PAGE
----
Tuchkov recalled that in the 1980s, Raduga was able to create several prototypes of a hypersonic cruise missile meeting this criteria, known as the Kh-90. The cruise missile, with a planned speed of Mach 5, weighed 15 tons, had a length of 9 meters, a wingspan of 7 meters, and an estimated range of 3,000 km.
"Several test flights were carried out, during which speeds from Mach 3 up to Mach 4 were gradually achieved. But in spite of these results, the project was canceled in 1992 due to the cancellation of funding."
"The same fate also befell the work of the Baranov Central Institute of Aviation Motor Development," Tuchkov recalled. "In 1979, scramjet R&D work known as project 'Kholod' ('Cold') was begun, using cryogenics technology. On the basis of a 5B28 anti-aircraft missile from the S-200 air defense system, engineers created a flying laboratory, with several variants of a scramjet tested. The best results were achieved in 1998, when a speed of Mach 6.5 was reached."
The journalist emphasized that "the Russian engineers helped the Americans, who at that time called us their 'friends', tremendously. All the test results from the Kholod flying laboratory had been sold to the US. The last test, conducted in 1998, was conducted using US funding. In other words, they received access to the program's priceless documentation."
Nevertheless, Tuchkov added that documentation or not, US engineers haven't been able to match the Kholod program's record, with the X-51A clocking in a top speed of 'only' Mach 5.1.
"It's interesting," Tuchkov wrote, "that Russia is mentioned only in the title of Osborn's National Interest article," with no mention made of Russia's specific programs – particularly the Zircon anti-ship missile. There is simply no way that the American military expert doesn't know about it, he added.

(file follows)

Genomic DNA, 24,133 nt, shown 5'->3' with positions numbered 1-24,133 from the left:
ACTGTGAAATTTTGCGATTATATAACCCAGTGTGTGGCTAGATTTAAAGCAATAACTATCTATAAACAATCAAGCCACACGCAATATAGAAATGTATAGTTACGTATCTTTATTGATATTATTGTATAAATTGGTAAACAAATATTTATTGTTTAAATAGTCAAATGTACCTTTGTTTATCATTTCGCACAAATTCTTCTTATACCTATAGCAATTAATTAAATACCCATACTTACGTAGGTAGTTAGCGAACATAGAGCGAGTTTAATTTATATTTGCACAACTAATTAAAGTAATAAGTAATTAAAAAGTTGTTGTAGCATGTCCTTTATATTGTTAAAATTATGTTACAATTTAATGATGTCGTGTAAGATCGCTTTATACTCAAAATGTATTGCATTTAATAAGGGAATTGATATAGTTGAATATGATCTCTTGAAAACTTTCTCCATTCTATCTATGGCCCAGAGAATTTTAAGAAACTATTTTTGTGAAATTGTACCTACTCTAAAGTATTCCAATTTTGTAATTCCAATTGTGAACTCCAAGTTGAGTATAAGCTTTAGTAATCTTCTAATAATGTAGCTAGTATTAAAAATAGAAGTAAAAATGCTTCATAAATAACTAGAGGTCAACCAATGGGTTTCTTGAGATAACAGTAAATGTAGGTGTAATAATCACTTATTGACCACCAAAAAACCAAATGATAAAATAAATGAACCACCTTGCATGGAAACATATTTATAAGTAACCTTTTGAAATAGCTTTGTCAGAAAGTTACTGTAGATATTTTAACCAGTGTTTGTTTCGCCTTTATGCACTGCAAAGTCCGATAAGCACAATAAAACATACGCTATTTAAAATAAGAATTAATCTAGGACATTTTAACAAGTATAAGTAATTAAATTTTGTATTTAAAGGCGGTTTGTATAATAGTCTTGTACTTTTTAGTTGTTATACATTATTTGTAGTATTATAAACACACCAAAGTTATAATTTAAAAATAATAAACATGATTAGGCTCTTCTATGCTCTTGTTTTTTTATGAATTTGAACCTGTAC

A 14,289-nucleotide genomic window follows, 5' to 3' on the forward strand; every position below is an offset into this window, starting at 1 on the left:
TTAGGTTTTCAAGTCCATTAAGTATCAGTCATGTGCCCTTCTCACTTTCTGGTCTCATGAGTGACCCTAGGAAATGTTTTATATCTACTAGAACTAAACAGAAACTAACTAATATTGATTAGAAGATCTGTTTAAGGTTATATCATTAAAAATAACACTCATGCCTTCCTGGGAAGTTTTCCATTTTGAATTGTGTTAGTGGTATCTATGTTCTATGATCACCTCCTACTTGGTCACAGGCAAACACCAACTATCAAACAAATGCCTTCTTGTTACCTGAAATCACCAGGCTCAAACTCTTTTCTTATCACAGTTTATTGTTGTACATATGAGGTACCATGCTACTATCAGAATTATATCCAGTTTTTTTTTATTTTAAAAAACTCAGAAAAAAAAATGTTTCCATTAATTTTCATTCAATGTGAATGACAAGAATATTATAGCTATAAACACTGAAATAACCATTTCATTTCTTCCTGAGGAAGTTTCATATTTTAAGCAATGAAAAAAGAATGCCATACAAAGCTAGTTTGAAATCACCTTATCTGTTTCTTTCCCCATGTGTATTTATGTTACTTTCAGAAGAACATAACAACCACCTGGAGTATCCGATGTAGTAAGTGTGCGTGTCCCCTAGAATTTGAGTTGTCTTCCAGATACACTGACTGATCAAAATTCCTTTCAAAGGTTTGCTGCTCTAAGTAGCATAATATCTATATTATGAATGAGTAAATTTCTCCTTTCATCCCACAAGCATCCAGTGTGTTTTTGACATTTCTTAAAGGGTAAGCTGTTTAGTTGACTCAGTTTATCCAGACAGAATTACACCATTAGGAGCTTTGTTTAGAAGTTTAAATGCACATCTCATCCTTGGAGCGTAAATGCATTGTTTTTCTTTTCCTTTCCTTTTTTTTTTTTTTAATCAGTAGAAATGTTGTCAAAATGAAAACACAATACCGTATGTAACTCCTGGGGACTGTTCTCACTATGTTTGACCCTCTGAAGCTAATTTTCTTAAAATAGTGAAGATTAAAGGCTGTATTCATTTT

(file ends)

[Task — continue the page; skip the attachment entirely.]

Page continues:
The 3M22 Zircon was developed in the Moscow-region city of Reutov at the NPO Mashinostroyeniya rocket design bureau. Testing began in 2015, with five successful launches achieved so far.
Tuchkov recalled that "in the last of them, a speed of Mach 6 was recorded (it should be noted that information reported in April about speeds of Mach 8 have been refuted by developers). But given the possibility of maneuvered flight, a speed of Mach 6 is more than enough of a guarantee to overcome any anti-missile system. This includes not only systems that exist today, but those expected to appear over the next two decades. Different sources place the Zircon's range between 500 and 1,000 km."
In the long run, air- and ground-based modifications of the Zircon will be created, with work on these also in progress, Tuchkov added.
"Zircon is a ready weapon in the testing phase," the expert stressed. "It is expected to be added into Russia's arsenal between 2018 and 2020. The US intends to respond to the Russian hypersonic missile in the mid-2020s. However, even these plans raise doubts."
"As mentioned above, the X-51A is not a concrete project that requires fine-tuning, but a flying laboratory. The US military industrial complex is developing a missile on the basis of the data obtained during the X-51A's tests. And developers are only at the very beginning of the road, as Russia was after the closure of the Kholod-2 program," Tuchkov concluded.